Two more Minnesota turkey farms have tested positive for the lethal bird flu, the Minnesota Animal Health Board disclosed Tuesday. About 8 percent of Minnesota’s annual turkey production of 46 million birds has been erased so far by the virus.

Minnesota is the nation’s largest turkey producer and Iowa — with bird casualties of over 15 million — is the country’s biggest egg producer. Though the percent of U.S. egg and turkey supplies affected by the flu is relatively low, the amount of birds lost is enough to put upward pressure on prices.

“There will be some some impact on prices, and my guess is that we will see more volatility in egg prices,” said Michael Boland, director of the University of Minnesota’s food industry center.

Thanksgiving supplies

The bird flu’s destruction could ratchet up Thanksgiving turkey prices, but a holiday bird shortage isn’t yet at hand.

“I don’ t think you will have a situation where people won’t have a Thanksgiving turkey — it’s not that dire,” said Len Steiner, a food industry consultant who co-writes the Daily Livestock Report for the Chicago Mercantile Exchange. However, “the really cheap stuff is not going to be available. Turkeys are going to be more expensive.”

Still, Steve Olson, executive director of the Minnesota Turkey Growers Association, points out that as bad as the virus has been on turkey farms in Minnesota and throughout the Upper Midwest, the nation overall produces about 240 million birds per year. That means the bird flu toll is roughly 2 percent of national production.

Thanksgiving turkeys comprise about 30 percent of the U.S. turkey industry’s production, including in Minnesota. He said the supply hit for the holiday should be minimal. “I don’t expect it to have a big impact, price-wise,” he added.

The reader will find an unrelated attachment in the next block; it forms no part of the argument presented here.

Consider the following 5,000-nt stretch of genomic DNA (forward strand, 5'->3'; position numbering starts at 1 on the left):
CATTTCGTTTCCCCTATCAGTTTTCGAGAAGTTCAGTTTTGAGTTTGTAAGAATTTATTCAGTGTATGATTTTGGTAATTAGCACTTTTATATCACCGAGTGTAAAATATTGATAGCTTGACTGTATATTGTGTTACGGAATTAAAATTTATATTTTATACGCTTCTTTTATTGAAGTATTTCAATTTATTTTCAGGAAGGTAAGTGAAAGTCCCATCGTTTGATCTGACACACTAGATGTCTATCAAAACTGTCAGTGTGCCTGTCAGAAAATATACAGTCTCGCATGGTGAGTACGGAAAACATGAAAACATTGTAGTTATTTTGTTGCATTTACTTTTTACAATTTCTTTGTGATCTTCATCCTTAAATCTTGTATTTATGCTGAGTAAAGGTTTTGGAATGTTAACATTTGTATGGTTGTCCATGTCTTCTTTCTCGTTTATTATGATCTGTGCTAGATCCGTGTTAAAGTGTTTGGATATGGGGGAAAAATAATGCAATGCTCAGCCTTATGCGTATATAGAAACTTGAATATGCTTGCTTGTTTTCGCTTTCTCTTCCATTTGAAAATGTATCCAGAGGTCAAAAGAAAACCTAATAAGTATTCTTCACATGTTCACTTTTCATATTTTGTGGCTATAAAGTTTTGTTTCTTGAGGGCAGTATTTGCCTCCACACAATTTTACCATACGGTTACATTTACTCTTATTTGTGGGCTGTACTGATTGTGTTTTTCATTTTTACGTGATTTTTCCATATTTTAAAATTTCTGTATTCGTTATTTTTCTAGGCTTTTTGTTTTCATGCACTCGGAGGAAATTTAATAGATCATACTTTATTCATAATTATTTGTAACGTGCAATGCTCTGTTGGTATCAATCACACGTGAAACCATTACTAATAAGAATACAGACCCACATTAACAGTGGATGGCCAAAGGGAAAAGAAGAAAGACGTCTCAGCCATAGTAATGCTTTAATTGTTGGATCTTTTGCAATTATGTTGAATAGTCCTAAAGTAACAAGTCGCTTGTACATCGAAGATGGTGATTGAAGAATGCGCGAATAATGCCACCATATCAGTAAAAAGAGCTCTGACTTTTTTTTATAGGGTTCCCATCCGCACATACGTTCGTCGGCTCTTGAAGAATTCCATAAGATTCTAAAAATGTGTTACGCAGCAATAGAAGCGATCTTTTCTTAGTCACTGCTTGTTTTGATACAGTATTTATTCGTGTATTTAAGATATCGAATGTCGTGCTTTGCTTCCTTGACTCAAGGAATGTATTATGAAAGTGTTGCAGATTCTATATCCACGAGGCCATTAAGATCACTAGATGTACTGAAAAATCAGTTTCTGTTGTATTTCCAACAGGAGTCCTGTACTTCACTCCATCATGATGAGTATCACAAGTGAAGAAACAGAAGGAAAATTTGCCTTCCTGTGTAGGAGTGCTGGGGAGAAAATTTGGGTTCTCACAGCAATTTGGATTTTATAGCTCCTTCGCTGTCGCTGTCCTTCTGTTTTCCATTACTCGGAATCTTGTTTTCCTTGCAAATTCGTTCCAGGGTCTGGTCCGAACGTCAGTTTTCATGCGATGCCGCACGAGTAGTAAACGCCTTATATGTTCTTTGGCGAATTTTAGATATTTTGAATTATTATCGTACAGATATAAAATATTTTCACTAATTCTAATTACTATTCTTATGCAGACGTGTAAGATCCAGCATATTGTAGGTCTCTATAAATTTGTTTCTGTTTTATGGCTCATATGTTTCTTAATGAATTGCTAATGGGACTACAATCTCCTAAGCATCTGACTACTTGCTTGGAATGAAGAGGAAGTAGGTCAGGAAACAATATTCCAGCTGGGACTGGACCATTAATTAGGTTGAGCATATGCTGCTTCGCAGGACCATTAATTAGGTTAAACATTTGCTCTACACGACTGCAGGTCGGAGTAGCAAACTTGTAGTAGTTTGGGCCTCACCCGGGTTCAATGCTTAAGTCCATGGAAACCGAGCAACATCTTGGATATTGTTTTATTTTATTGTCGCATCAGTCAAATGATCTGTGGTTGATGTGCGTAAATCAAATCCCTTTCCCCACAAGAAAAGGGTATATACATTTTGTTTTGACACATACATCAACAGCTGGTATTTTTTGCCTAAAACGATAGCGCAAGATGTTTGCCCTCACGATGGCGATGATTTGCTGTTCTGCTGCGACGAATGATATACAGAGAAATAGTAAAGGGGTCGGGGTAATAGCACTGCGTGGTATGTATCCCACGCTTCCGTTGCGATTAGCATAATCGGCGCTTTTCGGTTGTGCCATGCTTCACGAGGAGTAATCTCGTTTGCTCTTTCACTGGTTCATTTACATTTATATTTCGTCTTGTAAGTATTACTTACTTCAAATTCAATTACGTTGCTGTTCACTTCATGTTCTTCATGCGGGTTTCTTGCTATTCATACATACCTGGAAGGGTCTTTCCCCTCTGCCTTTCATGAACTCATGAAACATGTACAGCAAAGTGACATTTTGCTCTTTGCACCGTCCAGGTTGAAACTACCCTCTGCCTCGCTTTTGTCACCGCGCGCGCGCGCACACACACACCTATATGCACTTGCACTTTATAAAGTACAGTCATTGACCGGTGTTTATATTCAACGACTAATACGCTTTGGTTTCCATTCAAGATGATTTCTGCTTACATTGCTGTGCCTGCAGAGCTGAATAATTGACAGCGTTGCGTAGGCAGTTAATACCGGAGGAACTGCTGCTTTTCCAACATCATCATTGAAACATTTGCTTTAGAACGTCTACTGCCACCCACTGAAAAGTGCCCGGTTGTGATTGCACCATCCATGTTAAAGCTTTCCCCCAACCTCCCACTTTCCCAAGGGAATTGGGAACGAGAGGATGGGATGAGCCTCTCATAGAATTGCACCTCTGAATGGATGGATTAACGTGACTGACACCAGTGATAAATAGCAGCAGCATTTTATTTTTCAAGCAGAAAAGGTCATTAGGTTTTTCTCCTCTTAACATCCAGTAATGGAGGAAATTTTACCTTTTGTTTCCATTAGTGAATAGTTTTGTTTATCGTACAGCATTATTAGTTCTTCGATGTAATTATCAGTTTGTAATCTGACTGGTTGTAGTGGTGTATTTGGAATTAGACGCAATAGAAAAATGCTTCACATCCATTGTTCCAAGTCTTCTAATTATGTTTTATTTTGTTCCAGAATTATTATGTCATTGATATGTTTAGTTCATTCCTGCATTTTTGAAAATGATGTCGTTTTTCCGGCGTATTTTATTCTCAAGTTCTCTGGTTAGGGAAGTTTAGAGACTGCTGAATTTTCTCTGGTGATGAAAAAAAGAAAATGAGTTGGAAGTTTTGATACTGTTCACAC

Gov. Mark Dayton spoke by phone Tuesday with Glenn Leitch, president of Jennie-O, about the layoffs and the bird flu’s impact on the state’s turkey supply. According to a statement from Dayton’s office, “Mr. Leitch and the governor agreed that this is a very serious situation.”

Apology from Rep. Erhardt

Meanwhile, Rep. Ron Erhardt, DFL-Edina, apologized Tuesday for delivering a meandering floor speech in which he donned a lab coat and stethoscope while alleging that avian flu can be transferred to humans who eat the meat of infected birds.

Erhardt’s comments, which drew immediate criticism from his House colleagues, came shortly after more than 600 turkey burgers were served on the Capitol lawn in support of the state’s turkey industry. The House on Monday approved an additional $6 million for the state’s response efforts, including bolstering unemployment for affected workers.

In a statement, Erhardt said he since has met with Minnesota Department of Health officials and better understands the issue.

“I am confident in their work, and assessment that consuming turkey is safe for Minnesotans,” he said. “I apologize for making light of this serious issue, and I support immediate passage of legislation that will adequately fund a response to the avian flu crisis.”

 

Star Tribune reporter Abby Simons contributed to this report.